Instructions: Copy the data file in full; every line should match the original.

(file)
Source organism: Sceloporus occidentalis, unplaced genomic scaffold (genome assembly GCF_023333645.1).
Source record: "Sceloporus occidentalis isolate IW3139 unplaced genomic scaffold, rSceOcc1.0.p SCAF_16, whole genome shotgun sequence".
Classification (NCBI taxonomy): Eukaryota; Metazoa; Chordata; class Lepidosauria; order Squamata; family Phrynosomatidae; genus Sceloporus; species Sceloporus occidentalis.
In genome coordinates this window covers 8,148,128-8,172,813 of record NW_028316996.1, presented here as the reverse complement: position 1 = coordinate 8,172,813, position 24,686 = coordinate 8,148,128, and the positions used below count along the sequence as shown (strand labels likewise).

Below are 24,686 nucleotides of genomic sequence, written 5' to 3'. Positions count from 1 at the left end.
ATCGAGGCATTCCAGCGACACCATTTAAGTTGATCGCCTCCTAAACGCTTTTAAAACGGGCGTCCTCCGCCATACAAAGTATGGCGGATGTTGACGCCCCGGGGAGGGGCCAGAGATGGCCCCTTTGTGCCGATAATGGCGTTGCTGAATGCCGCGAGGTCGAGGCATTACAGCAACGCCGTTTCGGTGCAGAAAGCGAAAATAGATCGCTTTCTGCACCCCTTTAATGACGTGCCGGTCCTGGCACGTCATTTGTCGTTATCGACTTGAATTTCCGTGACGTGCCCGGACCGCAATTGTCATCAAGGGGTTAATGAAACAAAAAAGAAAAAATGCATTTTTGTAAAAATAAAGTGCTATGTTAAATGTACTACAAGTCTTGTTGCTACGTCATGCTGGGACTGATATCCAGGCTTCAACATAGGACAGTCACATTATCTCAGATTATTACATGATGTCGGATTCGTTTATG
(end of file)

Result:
Source organism: Sceloporus occidentalis, unplaced genomic scaffold (genome assembly GCF_023333645.1).
Source record: "Sceloporus occidentalis isolate IW3139 unplaced genomic scaffold, rSceOcc1.0.p SCAF_16, whole genome shotgun sequence".
Classification (NCBI taxonomy): Eukaryota; Metazoa; Chordata; class Lepidosauria; order Squamata; family Phrynosomatidae; genus Sceloporus; species Sceloporus occidentalis.
In genome coordinates this window covers 8,148,128-8,172,813 of record NW_028316996.1, presented here as the reverse complement: position 1 = coordinate 8,172,813, position 24,686 = coordinate 8,148,128, and the positions used below count along the sequence as shown (strand labels likewise).

Below are 24,686 nucleotides of genomic sequence, written 5' to 3'. Positions count from 1 at the left end.
ATCGAGGCATTCCAGCGACACCATTTAAGTTGATCGCCTCCTAAACGCTTTTAAAACGGGCGTCCTCCGCCATACAAAGTATGGCGGATGTTGACGCCCCGGGGAGGGGCCAGAGATGGCCCCTTTGTGCCGATAATGGCGTTGCTGAATGCCGCGAGGTCGAGGCATTACAGCAACGCCGTTTCGGTGCAGAAAGCGAAAATAGATCGCTTTCTGCACCCCTTTAATGACGTGCCGGTCCTGGCACGTCATTTGTCGTTATCGACTTGAATTTCCGTGACGTGCCCGGACCGCAATTGTCATCAAGGGGTTAATGAAACAAAAAAGAAAAAATGCATTTTTGTAAAAATAAAGTGCTATGTTAAATGTACTACAAGTCTTGTTGCTACGTCATGCTGGGACTGATATCCAGGCTTCAACATAGGACAGTCACATTATCTCAGATTATTACATGATGTCGGATTCGTTTATG